One of the Coca-Cola Company’s headquarters buildings in Atlanta, GA.
Pharmacist John Stith Pemberton invented a cocawine called Pemberton’s French Wine Coca in 1884. He was inspired by the formidable success of French Angelo Mariani’s cocawine, Vin Mariani. The following year, when Atlanta and Fulton County passed Prohibition legislation, Pemberton began to develop a non-alcoholic version of the French Wine Coca. He named it Coca-Cola, because it included the stimulant coca leaves from South America and was flavored using kola nuts, a source of caffeine. Pemberton ran the first advertisement for the beverage on May 29 that year in the Atlanta Journal. In 1887, while suffering from an ongoing addiction to morphine, Pemberton sold a stake in his company to Asa Griggs Candler, who incorporated it as the Coca Cola Corporation in 1888. In the same year, Pemberton sold the rights a second time to three more businessmen: J.C. Mayfield, A.O. Murphey, and E.H. Bloodworth. Meanwhile, Pemberton’s alcoholic son Charley Pemberton began selling his own version of the product. Three versions of Coca-Cola — sold by three separate businesses — were on the market.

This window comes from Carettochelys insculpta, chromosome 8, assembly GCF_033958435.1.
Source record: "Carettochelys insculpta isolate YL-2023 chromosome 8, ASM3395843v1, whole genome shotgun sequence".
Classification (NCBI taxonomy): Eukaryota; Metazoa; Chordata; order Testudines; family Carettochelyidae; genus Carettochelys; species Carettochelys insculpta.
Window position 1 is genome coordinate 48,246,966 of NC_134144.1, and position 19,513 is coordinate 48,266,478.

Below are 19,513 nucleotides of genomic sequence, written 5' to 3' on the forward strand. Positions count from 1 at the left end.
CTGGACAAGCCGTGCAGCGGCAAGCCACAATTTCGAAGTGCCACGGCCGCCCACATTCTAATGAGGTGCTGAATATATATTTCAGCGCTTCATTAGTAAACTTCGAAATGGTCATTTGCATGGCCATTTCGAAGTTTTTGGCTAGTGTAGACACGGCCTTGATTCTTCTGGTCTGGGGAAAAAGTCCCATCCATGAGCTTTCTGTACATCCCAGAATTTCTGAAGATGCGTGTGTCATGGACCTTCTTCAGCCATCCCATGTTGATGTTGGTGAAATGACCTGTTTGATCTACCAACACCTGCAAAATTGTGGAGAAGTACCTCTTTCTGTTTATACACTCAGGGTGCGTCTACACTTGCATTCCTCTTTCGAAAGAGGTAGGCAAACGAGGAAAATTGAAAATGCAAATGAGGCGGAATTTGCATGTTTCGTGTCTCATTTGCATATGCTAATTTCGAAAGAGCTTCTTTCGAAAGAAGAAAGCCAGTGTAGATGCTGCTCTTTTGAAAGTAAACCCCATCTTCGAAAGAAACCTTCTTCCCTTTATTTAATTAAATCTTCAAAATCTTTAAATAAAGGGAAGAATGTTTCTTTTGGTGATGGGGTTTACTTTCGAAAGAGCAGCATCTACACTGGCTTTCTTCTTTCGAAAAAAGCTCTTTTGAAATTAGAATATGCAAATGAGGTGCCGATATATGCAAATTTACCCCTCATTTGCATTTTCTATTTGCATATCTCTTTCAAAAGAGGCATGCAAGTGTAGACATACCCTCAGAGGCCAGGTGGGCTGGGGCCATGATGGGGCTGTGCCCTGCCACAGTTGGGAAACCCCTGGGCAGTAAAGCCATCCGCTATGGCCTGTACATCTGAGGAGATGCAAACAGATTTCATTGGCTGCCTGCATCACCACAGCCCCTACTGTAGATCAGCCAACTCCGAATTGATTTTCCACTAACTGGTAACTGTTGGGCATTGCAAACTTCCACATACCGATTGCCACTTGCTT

Current Board of Directors
- E. Neville Isdell (CEO since June 2004)
- Herbert A. Allen
- Ronald W. Allen
- Cathleen Black
- Barry Diller
- Donald Keough
- Donald McHenry
- Sam Nunn
- James Robinson
- Peter Ueberroth
- James B. Williams